Australia positive about met coal outlook from 2016

Australia’s Department of Industry expects the metallurgical coal market balance to tighten from 2016 onwards as high-cost production capacity gets shut down and steelmaking activity in China and India picks up.

Paragraph entered by Atlantic migration, in order for SteelFirst articles to display correctly on Metal Bulletin.

However, reduced costs and an assumed depreciation of the Australian dollar will lower the price required to achieve the equilibrium and limit the increase in benchmark contract prices, according to the department’s resources and energy quarterly report.

It forecast premium hard coking coal contract prices to average $116 per tonne fob Australia in 2015.

The first quarter’s benchmark was settled between Australian coal producers and Japanese mills at $117 per tonne while the negotiations for the second-quarter contract price are still continuing. Nippon Steel & Sumitomo Metal Corp has tabled a bid of $109.50 per tonne fob.

The department forecasts China’s imports of met coal to increase by 6% to 69 million tonnes in 2015 on continued growth in its steel production, though its demand had fallen 16% in 2014 to 65 million tonnes.

A source at a large Chinese trading house, however, told Steel First that he believed Chinese coking coal imports could fall by as much as 15% this year.

India will also see an increase in its coal imports as it invests heavily in infrastructure. The Australian department forecasts India to experience a 13.6% growth in met coal imports this year to 50 million tonnes.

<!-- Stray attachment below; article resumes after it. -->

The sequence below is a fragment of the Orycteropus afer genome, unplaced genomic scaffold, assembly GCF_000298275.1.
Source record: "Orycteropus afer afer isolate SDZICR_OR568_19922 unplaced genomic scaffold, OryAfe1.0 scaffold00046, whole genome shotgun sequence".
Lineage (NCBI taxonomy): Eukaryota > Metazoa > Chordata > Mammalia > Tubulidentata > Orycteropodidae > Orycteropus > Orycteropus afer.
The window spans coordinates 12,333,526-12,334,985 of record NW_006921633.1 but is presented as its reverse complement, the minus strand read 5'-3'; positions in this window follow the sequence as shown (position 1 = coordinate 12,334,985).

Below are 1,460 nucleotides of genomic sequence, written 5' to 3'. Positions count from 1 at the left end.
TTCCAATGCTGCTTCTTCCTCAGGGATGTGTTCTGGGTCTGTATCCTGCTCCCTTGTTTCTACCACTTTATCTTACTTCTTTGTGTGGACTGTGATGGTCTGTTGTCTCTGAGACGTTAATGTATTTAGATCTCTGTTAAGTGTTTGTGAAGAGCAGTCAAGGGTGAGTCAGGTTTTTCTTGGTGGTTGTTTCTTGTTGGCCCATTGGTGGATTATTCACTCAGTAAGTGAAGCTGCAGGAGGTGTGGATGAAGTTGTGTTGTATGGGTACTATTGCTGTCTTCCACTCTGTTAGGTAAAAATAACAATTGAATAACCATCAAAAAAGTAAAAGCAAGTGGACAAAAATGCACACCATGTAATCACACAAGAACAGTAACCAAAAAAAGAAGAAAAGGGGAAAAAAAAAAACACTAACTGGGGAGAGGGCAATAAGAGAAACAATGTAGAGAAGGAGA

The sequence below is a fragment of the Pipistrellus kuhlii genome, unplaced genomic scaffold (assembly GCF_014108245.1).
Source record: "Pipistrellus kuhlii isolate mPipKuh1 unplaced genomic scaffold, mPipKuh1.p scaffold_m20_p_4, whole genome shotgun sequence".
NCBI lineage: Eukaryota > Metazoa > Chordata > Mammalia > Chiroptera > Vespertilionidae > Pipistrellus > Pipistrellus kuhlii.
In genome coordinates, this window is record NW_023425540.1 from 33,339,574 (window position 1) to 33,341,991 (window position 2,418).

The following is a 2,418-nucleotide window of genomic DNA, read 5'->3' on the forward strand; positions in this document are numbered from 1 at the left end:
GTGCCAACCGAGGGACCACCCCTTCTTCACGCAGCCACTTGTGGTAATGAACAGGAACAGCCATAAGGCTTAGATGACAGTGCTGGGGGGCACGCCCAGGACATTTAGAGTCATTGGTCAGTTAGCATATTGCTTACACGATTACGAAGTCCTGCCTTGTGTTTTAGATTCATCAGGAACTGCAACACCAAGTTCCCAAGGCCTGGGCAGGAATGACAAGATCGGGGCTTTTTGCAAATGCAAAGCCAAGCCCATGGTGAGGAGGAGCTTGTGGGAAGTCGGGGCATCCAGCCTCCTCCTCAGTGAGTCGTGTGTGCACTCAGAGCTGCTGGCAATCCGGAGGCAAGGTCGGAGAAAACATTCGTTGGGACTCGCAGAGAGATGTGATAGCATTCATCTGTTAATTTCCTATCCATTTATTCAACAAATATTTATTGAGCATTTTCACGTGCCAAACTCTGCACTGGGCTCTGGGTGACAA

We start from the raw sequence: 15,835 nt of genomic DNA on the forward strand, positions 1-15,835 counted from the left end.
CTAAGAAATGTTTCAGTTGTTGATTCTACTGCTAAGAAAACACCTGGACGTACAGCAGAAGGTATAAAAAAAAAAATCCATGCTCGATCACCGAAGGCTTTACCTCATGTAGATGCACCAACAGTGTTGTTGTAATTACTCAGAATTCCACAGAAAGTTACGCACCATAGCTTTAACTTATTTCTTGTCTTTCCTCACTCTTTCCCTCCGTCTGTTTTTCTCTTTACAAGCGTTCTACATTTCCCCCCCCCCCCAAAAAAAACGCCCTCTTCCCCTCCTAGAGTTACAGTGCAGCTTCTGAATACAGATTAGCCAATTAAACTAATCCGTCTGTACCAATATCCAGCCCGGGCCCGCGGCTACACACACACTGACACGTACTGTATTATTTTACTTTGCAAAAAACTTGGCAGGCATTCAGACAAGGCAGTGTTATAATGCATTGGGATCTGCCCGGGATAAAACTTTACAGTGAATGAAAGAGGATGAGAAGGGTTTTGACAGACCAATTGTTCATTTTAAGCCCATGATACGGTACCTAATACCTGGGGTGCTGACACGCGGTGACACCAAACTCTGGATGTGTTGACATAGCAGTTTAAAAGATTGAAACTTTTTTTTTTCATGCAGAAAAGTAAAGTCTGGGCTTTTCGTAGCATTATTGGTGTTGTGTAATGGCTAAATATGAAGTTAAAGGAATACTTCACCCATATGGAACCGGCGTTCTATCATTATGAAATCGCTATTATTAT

On the supply side, most of the growth in global met coal exports is expected to come from Australia as US capacity gets shut down or consumed domestically, according to the report.

Australia’s met coal production is expected to grow by 5% to 190 million tonnes in 2015 as new production from Whitehaven Coal’s Maules Creek mine, the expansion at Peabody’s Metropolitan mine and increased output at existing operations will more than offset the closures of Vale’s Integra, Sumitomo Corp’s Isaac Plains and Glencore’s Ravensworth.

But from 2015-2016 onwards, the country’s met coal exports are projected to increase at an average annual rate of just 1.3% to 204 million tonnes in 2019-2020 as low prices have removed the incentive to invest heavily in developing new capacity.

What to read next
Russian brands of metal produced before Saturday April 13 can no longer be delivered to the London Metal Exchange or CME Group following the imposition of new sanctions by the UK and the US
More copper smelters are likely to reduce capacity amid record-low spot treatment and refining charges (TCs/RCs), the chief executive of Chile-based copper miner Antofagasta Minerals said
Andy Farida, Fastmarkets base metals research analyst, looks at the effect of the US elections on US aluminium prices
A small deficit is emerging in the refined copper market, reversing consensual expectations a year-ago for a relatively balanced market in 2024, according to the chief executive of Chile-based miner Antofagasta Minerals
Antofagasta Minerals has secured two seats on the board of Peruvian miner Buenaventura and continues to focus on growing in copper in the Americas, the Chile-based miner’s CEO Iván Arriagada told Fastmarkets in a recent interview
The EU's Critical Raw Materials Act (CRMA) and supply chain localization were hot topics of discussion for presenters at the Alkeemia Battery Forum, which runs April 10-12 in Venice, Italy